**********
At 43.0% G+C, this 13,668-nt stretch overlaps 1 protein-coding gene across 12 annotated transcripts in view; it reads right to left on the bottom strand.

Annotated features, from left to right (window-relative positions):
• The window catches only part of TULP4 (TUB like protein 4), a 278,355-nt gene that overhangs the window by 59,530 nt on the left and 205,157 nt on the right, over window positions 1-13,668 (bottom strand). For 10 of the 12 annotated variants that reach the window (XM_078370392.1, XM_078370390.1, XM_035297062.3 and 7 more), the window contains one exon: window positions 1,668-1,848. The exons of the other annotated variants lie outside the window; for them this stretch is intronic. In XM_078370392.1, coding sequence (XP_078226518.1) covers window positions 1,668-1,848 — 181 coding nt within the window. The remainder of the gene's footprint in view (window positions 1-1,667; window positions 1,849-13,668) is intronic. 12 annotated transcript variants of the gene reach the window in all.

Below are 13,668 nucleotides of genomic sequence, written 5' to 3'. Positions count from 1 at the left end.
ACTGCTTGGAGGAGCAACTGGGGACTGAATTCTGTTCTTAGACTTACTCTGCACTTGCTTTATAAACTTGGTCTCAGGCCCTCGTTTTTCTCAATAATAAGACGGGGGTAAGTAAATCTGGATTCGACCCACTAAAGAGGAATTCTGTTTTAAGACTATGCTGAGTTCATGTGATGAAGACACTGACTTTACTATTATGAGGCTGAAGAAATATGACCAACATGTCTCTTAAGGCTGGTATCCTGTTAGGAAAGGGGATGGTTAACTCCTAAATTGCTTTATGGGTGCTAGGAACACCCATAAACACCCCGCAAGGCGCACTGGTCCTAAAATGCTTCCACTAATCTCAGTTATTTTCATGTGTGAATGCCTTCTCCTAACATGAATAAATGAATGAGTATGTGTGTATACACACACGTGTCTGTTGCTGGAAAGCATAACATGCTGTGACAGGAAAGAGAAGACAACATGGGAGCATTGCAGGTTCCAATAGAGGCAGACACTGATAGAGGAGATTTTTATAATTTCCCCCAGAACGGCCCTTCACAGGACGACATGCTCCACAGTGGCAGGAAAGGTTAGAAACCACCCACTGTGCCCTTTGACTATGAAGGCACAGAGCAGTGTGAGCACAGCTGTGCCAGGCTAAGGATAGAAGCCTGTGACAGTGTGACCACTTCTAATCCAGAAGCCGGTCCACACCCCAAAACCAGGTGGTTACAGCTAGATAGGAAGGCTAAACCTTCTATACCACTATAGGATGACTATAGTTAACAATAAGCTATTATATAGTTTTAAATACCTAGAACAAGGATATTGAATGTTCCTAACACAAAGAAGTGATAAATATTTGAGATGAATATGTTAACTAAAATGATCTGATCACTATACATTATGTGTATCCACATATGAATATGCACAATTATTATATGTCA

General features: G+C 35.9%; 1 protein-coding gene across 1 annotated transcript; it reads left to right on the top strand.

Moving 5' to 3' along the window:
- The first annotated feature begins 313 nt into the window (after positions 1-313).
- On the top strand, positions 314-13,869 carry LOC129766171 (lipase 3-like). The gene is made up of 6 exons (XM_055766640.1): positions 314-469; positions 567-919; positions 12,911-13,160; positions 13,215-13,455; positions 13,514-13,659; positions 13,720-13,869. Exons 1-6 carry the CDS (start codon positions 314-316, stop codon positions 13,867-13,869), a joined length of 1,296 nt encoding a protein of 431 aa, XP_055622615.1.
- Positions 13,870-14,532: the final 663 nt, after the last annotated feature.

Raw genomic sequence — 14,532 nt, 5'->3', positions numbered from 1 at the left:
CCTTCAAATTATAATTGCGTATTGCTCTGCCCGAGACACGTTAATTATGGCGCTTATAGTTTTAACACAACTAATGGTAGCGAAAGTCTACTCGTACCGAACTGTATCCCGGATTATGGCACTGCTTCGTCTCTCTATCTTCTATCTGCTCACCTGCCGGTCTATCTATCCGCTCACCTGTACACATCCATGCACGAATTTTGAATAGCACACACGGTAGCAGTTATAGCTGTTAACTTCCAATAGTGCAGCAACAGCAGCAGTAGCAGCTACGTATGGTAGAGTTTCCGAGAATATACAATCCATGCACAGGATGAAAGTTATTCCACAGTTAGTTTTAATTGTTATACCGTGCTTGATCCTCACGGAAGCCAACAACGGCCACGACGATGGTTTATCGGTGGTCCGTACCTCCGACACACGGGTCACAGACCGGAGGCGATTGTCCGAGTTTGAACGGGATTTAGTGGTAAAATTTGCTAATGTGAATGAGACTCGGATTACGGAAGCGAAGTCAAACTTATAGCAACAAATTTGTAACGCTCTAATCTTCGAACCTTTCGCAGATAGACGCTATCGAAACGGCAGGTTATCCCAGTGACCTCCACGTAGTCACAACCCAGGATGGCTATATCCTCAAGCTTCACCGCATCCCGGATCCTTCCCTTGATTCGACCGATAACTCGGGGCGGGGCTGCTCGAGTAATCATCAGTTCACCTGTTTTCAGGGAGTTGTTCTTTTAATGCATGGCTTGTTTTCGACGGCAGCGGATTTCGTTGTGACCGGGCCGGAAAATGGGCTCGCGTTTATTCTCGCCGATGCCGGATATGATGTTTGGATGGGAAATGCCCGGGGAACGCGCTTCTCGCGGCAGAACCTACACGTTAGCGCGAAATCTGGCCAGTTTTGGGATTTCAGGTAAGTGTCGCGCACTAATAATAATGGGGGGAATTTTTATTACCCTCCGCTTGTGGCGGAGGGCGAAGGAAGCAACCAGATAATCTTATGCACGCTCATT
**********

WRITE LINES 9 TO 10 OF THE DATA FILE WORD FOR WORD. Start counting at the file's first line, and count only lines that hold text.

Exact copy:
- On the top strand, positions 314-13,869 carry LOC129766171 (lipase 3-like). The gene is made up of 6 exons (XM_055766640.1): positions 314-469; positions 567-919; positions 12,911-13,160; positions 13,215-13,455; positions 13,514-13,659; positions 13,720-13,869. Exons 1-6 carry the CDS (start codon positions 314-316, stop codon positions 13,867-13,869), a joined length of 1,296 nt encoding a protein of 431 aa, XP_055622615.1.
- Positions 13,870-14,532: the final 663 nt, after the last annotated feature.